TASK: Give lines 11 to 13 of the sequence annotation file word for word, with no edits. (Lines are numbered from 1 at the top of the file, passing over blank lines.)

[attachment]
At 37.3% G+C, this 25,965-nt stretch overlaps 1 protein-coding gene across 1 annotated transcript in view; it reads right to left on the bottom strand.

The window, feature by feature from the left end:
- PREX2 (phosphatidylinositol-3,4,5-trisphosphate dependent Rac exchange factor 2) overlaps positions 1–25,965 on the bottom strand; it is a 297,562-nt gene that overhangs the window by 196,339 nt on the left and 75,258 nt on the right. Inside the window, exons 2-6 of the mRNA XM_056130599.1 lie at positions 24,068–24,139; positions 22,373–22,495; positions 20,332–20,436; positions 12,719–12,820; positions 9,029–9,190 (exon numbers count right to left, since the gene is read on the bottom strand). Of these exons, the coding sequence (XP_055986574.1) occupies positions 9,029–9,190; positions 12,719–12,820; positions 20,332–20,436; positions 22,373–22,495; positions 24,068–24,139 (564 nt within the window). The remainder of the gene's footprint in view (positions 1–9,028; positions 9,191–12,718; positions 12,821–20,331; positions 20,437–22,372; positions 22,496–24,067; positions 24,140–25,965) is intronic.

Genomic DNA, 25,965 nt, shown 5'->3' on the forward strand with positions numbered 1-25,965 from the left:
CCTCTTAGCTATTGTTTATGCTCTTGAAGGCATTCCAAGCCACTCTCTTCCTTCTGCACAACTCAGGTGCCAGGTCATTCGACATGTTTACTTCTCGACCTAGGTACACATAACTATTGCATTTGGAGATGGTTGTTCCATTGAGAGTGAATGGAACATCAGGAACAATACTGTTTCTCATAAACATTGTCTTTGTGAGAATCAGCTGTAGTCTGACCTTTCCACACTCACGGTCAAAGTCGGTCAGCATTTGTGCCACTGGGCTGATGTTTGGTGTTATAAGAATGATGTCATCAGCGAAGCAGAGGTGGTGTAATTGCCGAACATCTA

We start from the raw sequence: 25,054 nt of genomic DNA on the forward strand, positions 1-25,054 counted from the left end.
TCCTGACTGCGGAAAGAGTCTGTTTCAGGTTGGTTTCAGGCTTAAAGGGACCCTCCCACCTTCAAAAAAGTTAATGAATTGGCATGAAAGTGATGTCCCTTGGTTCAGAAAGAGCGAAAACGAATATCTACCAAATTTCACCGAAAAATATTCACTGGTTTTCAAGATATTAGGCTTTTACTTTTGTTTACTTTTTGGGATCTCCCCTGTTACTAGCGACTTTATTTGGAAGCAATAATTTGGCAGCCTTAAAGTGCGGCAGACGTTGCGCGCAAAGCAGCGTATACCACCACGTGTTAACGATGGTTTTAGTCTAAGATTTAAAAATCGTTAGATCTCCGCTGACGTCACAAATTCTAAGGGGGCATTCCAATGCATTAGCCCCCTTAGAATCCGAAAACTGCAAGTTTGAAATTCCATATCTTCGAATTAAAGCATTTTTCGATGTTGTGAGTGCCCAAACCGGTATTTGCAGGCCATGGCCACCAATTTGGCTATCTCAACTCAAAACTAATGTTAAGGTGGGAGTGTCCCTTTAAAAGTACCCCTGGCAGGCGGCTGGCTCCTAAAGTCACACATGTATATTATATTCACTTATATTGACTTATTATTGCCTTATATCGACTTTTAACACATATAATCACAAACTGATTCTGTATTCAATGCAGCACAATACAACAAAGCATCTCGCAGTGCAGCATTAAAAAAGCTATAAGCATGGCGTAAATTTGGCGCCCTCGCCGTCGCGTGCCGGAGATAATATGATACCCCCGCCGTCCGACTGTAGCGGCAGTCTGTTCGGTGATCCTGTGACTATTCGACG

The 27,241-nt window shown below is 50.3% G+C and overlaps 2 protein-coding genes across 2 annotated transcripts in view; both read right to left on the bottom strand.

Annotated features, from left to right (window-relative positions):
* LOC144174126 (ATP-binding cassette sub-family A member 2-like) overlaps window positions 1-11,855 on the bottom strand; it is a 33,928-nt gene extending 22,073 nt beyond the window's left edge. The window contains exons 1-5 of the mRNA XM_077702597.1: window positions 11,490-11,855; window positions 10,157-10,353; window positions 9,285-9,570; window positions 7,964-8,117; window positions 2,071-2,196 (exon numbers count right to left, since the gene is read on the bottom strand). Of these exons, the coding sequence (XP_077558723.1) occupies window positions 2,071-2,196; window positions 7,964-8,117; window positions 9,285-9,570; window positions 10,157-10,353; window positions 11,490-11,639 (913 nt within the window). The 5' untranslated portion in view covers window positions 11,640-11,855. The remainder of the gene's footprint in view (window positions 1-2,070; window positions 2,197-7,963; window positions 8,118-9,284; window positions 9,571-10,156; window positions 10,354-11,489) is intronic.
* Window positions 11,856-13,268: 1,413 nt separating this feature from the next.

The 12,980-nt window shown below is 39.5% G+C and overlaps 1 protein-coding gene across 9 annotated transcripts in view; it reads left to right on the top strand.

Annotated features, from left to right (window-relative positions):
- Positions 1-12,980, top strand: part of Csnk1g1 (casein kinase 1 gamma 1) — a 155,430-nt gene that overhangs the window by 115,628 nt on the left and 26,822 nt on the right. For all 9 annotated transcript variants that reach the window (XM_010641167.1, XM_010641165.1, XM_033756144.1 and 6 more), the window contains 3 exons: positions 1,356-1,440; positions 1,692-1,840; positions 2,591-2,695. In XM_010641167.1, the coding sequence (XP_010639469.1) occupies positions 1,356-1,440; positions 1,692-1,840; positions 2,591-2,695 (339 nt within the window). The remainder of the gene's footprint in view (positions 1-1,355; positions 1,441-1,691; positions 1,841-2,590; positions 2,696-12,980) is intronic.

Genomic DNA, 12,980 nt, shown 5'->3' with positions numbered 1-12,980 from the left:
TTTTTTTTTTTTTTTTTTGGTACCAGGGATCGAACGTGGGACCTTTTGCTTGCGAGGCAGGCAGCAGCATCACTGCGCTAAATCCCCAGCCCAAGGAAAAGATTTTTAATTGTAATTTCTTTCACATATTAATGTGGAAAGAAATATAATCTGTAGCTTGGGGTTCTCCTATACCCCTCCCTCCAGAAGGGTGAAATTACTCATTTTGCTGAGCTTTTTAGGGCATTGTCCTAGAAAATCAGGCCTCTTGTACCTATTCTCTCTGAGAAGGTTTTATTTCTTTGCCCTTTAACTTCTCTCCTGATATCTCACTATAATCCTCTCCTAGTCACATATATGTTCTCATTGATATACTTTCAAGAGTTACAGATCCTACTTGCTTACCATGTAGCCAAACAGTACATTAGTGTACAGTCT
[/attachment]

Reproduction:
* Window positions 11,856-13,268: 1,413 nt separating this feature from the next.

The 12,980-nt window shown below is 39.5% G+C and overlaps 1 protein-coding gene across 9 annotated transcripts in view; it reads left to right on the top strand.

Annotated features, from left to right (window-relative positions):